Class Notes (834,034)
Canada (508,290)
Sociology (3,252)
SOC101Y1 (985)
Robert Brym (148)
Lecture

Stratification II

3 Pages
130 Views
Unlock Document

Department
Sociology
Course
SOC101Y1
Professor
Robert Brym
Semester
Fall

Description
SOC101 Nov.24/2010 Stratification II Inflation and Real Dollars: Inflation is the increase over time in the cost of a standard basket of goods & services. Real dollars are nominal dollars minus inflation (so cost in real dollars is the cost of a standard basket of goods & services minus inflation, & income in real dollars is nominal income minus inflation, or purchasing power). Market income is income before taxes & transfers. Illustration: Year 1: a typical basket of goods & services costs $100. Year 2: a typical basket of goods & services costs $105. Therefore, the annual inflation rate = 5%; $105 nominal year 2 dollars = $100 real year 1 dollars How much is $100 year 2 dollars worth in real 1-year dollars (i.e., what is the real value of year 2 dollars using year 1 as a base)? The real value of $100 year 2 $95.24 year 1ince ($100/$105) * 100 = $95.24). Real value = (dollars today/inflated base dollars today) * dollars today. Ex. The inflation rate between year 1 and year 2 is 3%. The inflation rate between year 2 and year 3 is 4%. What are $1,000 year 3n year 1 dollars? $1000 + 3% = $1030 $1030 + 4% = $1071.20 $1000/$1071.20*1000 = $933.53 More women working now, and increased productivity All averages mask-underlying distributions – increase in wealth for example, could go to wealthy families (who is getting this increase, & who isn’t?) Difference between Income & Wealth Income: what you earn in a given period of time Wealth: total worth of assets (i.e. house, total $ in bank account) Differences in wealth are increasing faster than income differences Government collects taxes & redistributes incomes (i.e. old age pensions) www.notesolution.com 1. Substantial income inequality differences exists in Canada 2. Wealth inequality is growing faster than income inequality How Tax Laws Reinforce Inequality Half of Canadian taxes are progressive (based on the ability of the taxpayer to pay) & half are regressive, so only modest redistribution of income taxes take place. There is no inheritance tax so the wealthy can pass advantages from generation to generation. Different income sources are taxed at different rates, with the income sources of the wealthy taxed at lower rates. Many tax benefits are more advantageous to the wealthy. Progressive taxes are not based on ability to pay. Different sources of income are taxed at diff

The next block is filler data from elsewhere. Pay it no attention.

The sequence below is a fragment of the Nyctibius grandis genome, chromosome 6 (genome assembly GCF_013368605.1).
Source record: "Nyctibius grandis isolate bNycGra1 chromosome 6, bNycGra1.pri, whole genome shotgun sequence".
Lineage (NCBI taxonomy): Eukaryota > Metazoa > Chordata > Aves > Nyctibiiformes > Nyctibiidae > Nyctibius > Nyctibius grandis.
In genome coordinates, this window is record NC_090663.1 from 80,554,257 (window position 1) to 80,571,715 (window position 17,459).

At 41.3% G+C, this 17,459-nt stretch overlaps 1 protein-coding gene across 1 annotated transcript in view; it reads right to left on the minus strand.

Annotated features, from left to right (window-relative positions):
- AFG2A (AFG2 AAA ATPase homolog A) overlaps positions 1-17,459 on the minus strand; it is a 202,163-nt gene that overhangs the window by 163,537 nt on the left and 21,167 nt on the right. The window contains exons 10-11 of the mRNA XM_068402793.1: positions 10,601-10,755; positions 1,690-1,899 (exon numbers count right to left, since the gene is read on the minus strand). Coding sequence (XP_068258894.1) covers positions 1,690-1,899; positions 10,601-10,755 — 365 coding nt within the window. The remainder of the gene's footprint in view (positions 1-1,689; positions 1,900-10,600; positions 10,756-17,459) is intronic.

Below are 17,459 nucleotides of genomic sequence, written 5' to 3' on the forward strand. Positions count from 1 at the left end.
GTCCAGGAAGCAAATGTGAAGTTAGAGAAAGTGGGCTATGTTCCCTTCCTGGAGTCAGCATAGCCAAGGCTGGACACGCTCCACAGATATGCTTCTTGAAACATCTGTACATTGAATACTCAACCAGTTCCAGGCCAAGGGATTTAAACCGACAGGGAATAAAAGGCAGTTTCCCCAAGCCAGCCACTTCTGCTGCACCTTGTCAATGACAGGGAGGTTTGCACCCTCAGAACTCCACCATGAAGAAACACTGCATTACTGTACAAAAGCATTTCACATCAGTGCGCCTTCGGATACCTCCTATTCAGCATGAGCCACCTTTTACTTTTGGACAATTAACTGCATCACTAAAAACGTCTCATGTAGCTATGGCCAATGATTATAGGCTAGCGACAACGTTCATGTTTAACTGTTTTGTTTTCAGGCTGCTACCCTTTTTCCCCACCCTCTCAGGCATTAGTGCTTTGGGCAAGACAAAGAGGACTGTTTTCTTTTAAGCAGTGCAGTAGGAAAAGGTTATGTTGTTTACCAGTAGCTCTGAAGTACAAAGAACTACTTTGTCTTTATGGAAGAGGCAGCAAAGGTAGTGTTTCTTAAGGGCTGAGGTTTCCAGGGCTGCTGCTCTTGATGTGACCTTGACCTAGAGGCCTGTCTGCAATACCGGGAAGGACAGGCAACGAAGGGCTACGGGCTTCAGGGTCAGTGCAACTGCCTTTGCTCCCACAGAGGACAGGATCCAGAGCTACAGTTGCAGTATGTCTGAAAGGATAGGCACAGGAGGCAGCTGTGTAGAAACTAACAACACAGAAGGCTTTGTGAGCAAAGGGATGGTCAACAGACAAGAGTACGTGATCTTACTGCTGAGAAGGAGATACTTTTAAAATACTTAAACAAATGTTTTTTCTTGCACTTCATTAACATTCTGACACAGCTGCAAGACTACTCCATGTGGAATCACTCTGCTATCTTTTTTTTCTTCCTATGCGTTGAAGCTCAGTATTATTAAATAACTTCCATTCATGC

More Less

Related notes for SOC101Y1

Log In


OR

Join OneClass

Access over 10 million pages of study
documents for 1.3 million courses.

Sign up

Join to view


OR

By registering, I agree to the Terms and Privacy Policies
Already have an account?
Just a few more details

So we can recommend you notes for your school.

Reset Password

Please enter below the email address you registered with and we will send you a link to reset your password.

Add your courses

Get notes from the top students in your class.


Submit